Capitalism has been transformed by powerful private interests whose control over governments, courts, and regulatory agencies has turned capitalism into a looting mechanism. Wall Street no longer performs any positive function. Wall Street is a looting mechanism, a deadweight loss to society. Wall Street makes profits by front-running trades with fast computers, by selling fraudulent financial instruments that it is betting against as investment grade securities, by leveraging equity to unprecedented heights, making bets that cannot be covered, and by rigging all commodity markets. Continue reading

Obama Calls for Highest Sustained Taxation in U.S. History

(CNSNews.com) – In the budget proposal he presented to Congress last month, President Barack Obama called for what would be the highest level of sustained taxation ever imposed on the American people, according to the analysis published last week by the Congressional Budget Office.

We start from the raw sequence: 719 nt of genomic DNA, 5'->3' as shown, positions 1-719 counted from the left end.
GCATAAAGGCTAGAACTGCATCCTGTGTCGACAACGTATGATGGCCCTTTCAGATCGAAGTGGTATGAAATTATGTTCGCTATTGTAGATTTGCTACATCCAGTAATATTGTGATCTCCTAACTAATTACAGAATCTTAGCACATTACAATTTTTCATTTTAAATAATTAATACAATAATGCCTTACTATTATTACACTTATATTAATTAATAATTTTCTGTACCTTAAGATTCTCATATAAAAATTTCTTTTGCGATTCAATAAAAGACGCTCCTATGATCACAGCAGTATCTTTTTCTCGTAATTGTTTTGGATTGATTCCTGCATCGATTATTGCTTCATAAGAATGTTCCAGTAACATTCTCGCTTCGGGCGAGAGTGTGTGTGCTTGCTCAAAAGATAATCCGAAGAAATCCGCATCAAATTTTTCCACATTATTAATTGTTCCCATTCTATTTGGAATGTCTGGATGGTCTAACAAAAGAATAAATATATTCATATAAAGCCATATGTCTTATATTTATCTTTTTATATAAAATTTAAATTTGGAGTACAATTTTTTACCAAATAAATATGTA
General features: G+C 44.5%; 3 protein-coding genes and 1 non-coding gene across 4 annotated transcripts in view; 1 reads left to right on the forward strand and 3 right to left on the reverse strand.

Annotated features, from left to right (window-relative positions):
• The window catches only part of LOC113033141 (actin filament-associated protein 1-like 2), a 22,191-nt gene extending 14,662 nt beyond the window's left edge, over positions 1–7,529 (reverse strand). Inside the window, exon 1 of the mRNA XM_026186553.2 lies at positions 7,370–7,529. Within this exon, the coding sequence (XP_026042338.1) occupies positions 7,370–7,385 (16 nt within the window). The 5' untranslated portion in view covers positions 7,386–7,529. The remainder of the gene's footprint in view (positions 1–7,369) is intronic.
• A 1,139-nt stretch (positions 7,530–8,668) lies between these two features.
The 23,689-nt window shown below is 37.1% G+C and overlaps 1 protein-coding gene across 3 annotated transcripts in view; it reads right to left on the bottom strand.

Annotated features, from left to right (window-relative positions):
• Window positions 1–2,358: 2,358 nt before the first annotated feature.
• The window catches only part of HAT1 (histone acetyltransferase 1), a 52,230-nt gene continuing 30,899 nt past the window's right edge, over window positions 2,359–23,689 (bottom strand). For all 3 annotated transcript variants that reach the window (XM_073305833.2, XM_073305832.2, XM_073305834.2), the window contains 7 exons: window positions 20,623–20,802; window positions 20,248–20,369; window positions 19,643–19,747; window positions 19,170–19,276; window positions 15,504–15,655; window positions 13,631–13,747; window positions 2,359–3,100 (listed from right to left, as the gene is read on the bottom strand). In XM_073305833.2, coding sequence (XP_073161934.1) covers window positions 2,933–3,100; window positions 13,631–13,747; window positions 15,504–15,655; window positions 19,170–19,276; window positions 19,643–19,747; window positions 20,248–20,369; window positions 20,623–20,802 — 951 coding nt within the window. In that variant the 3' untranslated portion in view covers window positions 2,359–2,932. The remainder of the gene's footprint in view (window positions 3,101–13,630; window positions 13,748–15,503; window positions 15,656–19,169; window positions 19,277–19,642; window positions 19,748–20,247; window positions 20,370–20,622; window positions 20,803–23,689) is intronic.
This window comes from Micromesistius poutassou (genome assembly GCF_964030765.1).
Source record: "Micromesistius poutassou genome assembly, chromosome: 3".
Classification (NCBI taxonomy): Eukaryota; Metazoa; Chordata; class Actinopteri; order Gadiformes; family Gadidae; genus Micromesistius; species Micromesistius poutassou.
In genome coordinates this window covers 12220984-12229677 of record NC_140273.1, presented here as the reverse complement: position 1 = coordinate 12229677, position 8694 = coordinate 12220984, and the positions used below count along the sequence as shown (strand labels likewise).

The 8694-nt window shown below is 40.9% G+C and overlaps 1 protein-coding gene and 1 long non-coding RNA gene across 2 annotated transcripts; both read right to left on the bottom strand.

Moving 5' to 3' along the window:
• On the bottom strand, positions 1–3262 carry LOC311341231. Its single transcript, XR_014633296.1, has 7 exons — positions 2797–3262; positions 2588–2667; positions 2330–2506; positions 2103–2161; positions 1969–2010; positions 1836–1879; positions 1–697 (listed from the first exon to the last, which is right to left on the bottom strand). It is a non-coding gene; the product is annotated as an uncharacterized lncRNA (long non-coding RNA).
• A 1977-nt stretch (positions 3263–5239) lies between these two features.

Under Obama’s proposal, taxes would rise from 17.6 percent of Gross Domestic Product in 2014 to 19.2 percent in 2024. During the ten years from 2015 to 2024, federal taxation would average 18.7 percent GDP.

America has never been subjected to a ten-year stretch of taxation at that level. Continue reading

Japan is about to dive off its own version of the fiscal cliff

If you thought the US’s fiscal cliff—that combination of rising taxes and slashed fiscal spending that scared investors and shook the economy in December 2012—was bad, have a gander at what Japan’s prime minister, Shinzo Abe, faces. He entered the job with a mandate to grow the economy and escape deflation. But before Abe took over, the government passed a tax hike on consumption to show that the Japanese government is serious about shrinking its ¥1 quadrillion ($10.3 trillion) in public debt. Continue reading